Hypoallergenic

Dorm Room Wish List



Photo credit: Footprint (CC BY 2.0)

Because high indoor allergen counts have been linked to the development of allergies and asthma, here is a wish list for allergy and asthma patients going off to prep school or college. Parents and students should keep receipts for products purchased, because they qualify for medically necessary items for tax or health savings account purposes.

Air-conditioned room with windows closed   This keeps pollen and molds out and maintains a desirable humidity. Students may ask their allergist or primary care provider for a letter of medical necessity.

Wood, laminated or tile flooring   Remove or request a carpet-free room. Carpeting greatly increases dust mite concentration and can trap other allergens such as mold, pollen, roach particles, pet dander and foods.

HEPA-grade or equivalent vacuum cleaner   If stuck with carpet, buy a HEPA-equivalent vacuum. These cleaners remove allergens that typically flow right through conventional bags. Remember that allergen particles are smaller than dirt. An economical version ($80) can be found at area drug stores or online.

Allergen-proof bedding   Keep in mind that dust mites love anything that is rarely washed. Minimize the “fluff”. Less is more on a bed. The new, sleek and modern look works well. Pick up dust mite encasings for the mattress and pillow. They can be found at local bed/bath stores or online. Washable blankets or comforters are best. Avoid duvets and wash linens weekly.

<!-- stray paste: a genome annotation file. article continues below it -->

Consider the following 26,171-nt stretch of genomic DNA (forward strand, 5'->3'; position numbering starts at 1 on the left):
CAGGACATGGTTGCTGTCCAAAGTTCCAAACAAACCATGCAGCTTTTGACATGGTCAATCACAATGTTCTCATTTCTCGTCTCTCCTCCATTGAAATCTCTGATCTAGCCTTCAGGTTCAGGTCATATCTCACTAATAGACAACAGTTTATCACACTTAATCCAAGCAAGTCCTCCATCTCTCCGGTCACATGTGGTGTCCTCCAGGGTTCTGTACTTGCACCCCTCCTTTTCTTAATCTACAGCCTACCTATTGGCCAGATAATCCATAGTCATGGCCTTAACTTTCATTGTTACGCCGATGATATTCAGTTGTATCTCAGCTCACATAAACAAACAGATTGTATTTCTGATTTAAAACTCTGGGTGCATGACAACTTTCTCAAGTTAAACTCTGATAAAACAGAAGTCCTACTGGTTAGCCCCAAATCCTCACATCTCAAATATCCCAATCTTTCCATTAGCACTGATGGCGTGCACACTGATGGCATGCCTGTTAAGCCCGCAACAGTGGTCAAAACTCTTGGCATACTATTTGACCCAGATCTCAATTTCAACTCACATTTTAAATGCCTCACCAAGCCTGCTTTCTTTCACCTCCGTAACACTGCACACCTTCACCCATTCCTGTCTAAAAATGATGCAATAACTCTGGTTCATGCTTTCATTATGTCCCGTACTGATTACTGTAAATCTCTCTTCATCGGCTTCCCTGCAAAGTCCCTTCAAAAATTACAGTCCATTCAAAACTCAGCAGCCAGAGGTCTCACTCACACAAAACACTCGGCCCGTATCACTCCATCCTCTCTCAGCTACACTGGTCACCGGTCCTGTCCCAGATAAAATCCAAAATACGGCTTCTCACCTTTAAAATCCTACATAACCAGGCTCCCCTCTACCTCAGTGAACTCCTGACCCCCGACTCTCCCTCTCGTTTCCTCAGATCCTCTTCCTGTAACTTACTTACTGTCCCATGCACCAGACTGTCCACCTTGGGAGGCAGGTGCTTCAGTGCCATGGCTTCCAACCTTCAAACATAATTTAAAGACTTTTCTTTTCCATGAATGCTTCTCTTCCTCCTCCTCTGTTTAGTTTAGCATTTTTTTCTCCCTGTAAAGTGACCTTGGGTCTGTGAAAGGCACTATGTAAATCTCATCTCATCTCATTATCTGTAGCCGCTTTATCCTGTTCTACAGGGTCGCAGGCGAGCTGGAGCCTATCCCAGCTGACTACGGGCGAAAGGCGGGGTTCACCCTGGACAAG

Humidity control   Buy an inexpensive humidity detector ($10) at a local hardware/drug store or online and put it in the dorm room. Keep the humidity between 35 and 45 percent to minimize mold and dust mite growth. If the humidity is too high in the summer, turn on the air conditioner, and if too low in the winter, add a vaporizer.

HEPA air purifier  Buy an inexpensive HEPA filter (such as the Germ Guardian 3-in-1 system, about $100) at a local hardware/drug store or online and run it in the dorm room overnight.

Medication management   Keep daily medications near the toothbrush so not to forget to take an allergy or asthma regimen. Always carry a rescue inhaler or Epi Pen/AuviQ if needed.

Use caution in new situations   At parties, or if tempted, don’t try new substances. People with allergies and asthma are more prone to adverse reactions.

No smoking   Kindly ask that friends refrain from smoking in the room and car.

Lisa Sullivan, M.D., of Highland Park, specializes in treating pediatric and adult allergy, asthma and immunology. For more information, call 847-541-4878 or visit LisaSullivanMD.com.

 

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